Bailey and Maya’s mother is a beautiful light-skinned black woman who, according to Marguerite, looks just like a movie star. She is no longer with the children’s father, and dates other men over the course of the book (one of whom, Mr. Freeman, rapes Marguerite). Vivien, though a frequently absent mother, is full of life and joy and cares deeply for her children.
Mother (Vivien Baxter) Quotes in I Know Why the Caged Bird Sings
The I Know Why the Caged Bird Sings quotes below are all either spoken by Mother (Vivien Baxter) or refer to Mother (Vivien Baxter). For each quote, you can also see the other characters and themes related to it (each theme is indicated by its own dot and icon, like this one: Note: all page and citation info for the quotes below refers to the Bantam Books edition of I Know Why the Caged Bird Sings published in 1993.).
Chapter 17 Quotes
I laughed because, except that she was white, the big movie star looked just like my mother…and it was funny to think of the whitefolks’ not knowing that.
Mother (Vivien Baxter) Character Timeline in I Know Why the Caged Bird Sings
The timeline below shows where the character Mother (Vivien Baxter) appears in I Know Why the Caged Bird Sings. The colored dots and icons indicate which themes are associated with that appearance.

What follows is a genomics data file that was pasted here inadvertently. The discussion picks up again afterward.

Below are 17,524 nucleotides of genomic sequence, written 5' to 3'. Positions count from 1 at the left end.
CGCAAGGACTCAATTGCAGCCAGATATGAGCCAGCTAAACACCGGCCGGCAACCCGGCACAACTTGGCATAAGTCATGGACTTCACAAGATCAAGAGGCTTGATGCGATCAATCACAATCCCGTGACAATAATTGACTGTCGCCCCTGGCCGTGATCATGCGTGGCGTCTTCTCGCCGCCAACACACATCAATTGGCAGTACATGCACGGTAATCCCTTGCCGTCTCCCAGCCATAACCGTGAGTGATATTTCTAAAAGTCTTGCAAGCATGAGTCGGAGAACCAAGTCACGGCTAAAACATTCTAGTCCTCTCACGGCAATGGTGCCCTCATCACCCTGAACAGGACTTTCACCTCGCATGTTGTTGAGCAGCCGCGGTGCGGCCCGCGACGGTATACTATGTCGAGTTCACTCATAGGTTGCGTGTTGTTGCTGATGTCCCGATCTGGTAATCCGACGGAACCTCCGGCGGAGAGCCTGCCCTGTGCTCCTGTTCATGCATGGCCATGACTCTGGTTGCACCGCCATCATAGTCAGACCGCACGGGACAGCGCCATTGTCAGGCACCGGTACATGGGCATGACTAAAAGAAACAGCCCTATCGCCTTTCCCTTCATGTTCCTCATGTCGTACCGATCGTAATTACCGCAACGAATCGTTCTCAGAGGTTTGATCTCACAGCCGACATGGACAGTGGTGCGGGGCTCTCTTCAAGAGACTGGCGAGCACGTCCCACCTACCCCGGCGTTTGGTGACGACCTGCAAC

...sentence even starts he is found beaten to death outside town. It is likely that Vivien’s brothers killed him. Meanwhile, Vivien also decides that Marguerite and Bailey would be better off... (full context)
...Big Bailey. Dolores accuses her of eavesdropping. The argument escalates until Dolores ends up calling Vivien a whore, which sends Marguerite into a rage. She slaps her and tackles Dolores. They... (full context)
...a teenage girl, becomes interested in sex and sexuality. One night she confesses to her mother—with great difficulty—that she believes something is “growing” on her vagina. She explains what she’s noticed,... (full context)
...from everyone, though she avoids lying outright about it. Though her body is changing, her mother asks her no questions, seemingly unaware of Maya’s more feminine figure. Maya suddenly finds school... (full context)